In the last few years I’ve written a “best books of the half-year” post (2019, 2018, 2017, 2016, 2015). This year feels different, and I’m not going to do the same, but I have been reading a lot and I wanted to share some of those titles. This is only books since I last wrote about what I’m reading, so it’s far from comprehensive. I’d love to hear what you’ve been reading and enjoying lately.
The Glass Hotel, Emily St. John Mandel – I loved this book, which spoke so beautifully of the past, ghosts, regret, and the road not taken.
The Tender Bar, J.R. Moehringer – I love this writer’s voice, which I encountered for the first time in Andre Agassi’s Open: An Autobiography. Still reading this one so not done yet, but oh, so beautiful. My favorite line so far: “we exalt what is at hand.”
Daisy Jones & The Six, Taylor Jenkins Reid – A truly unconventional narrative structure which worked, in my opinion. This made me think a lot of A Star is Born and I loved it.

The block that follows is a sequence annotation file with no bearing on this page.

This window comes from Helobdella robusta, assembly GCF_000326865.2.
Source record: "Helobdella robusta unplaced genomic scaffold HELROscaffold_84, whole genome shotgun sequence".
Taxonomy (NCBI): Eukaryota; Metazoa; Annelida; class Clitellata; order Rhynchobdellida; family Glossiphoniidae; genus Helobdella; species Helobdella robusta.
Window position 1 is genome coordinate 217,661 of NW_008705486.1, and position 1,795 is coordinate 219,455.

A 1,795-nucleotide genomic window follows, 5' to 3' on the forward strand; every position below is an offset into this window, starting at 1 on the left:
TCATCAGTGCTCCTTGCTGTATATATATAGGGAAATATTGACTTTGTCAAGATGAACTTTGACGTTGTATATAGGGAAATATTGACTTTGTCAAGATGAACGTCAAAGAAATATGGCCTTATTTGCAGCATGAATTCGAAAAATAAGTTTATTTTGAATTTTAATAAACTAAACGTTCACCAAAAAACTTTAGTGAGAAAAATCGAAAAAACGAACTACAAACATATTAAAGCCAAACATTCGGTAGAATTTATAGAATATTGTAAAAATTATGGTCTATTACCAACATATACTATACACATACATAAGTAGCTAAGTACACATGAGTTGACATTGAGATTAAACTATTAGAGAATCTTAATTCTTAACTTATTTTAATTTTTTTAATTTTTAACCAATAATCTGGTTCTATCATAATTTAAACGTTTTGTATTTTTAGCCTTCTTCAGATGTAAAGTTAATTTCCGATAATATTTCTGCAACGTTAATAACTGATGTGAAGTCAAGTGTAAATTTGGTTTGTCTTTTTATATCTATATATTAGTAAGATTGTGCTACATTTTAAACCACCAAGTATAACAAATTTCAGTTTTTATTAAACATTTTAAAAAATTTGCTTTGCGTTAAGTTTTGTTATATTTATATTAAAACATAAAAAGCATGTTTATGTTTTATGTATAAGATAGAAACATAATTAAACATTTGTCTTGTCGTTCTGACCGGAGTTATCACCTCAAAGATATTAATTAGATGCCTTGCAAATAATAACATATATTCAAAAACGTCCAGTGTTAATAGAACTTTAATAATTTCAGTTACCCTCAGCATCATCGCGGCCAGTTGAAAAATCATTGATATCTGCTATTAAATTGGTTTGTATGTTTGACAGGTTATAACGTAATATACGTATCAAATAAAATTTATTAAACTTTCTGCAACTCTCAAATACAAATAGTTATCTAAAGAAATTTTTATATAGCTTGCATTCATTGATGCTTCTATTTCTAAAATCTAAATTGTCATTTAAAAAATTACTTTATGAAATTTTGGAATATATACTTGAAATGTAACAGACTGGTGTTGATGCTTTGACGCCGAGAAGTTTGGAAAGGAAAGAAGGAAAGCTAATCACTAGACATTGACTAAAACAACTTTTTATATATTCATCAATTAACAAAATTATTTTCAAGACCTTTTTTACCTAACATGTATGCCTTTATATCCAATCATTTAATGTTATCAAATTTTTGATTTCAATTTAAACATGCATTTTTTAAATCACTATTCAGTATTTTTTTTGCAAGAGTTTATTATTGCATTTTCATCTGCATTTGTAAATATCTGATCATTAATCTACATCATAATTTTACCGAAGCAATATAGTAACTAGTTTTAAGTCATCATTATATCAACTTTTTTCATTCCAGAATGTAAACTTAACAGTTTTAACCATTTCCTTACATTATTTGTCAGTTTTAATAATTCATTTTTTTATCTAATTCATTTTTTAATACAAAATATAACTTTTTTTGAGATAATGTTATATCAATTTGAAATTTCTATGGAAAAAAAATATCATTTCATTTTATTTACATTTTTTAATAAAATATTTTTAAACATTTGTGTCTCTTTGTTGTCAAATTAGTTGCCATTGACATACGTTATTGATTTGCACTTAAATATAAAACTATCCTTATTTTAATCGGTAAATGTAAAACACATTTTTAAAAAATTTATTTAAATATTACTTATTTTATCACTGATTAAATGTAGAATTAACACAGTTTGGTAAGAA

Still Life with Bread Crumbs, Anna Quindlen – I’ve read two Anna Quindlen novels during the quarantine (the other: Every Last One) and preferred this one. Lovely. The idea of making art out of our lives really resonated. Perhaps what I mean is: we exalt what is at hand.
The Boy in the Striped Pajamas, John Boyne – as you can see I went on a large Boyne tear (The Heart’s Invisible Furies is one of my all-time favorites). All I have to say is WOW. This one, about a child’s perspective on Auschwitz, is gutting and beautiful at the same time. Boyne knows heartbreak and loneliness, that’s for sure.
History of Loneliness, John Boyne – More loneliness, in the title and pervasively throughout. One of my strange fascinations is the papal conclave, so I was interested in this view on the papacy as well.
A Ladder to the Sky, John Boyne – This novel has a Talented Mr. Ripley feel, and some entertaining references to famous 20th century writers.
Moonlight Mile, Dennis Lehane – Found in the Little Free Library by our house. I love Dennis Lehane. So Boston, and he can write a gripping page turner populated by deeply humane characters, which is a combination I love.
Friends and Strangers, J. Courtney Sullivan – I read this before quarantine but it comes out June 30th and I could not recommend more highly. A thoughtful and fun (again, that magic combo!) exploration of motherhood today, and what it means to work, friendship, and marriage.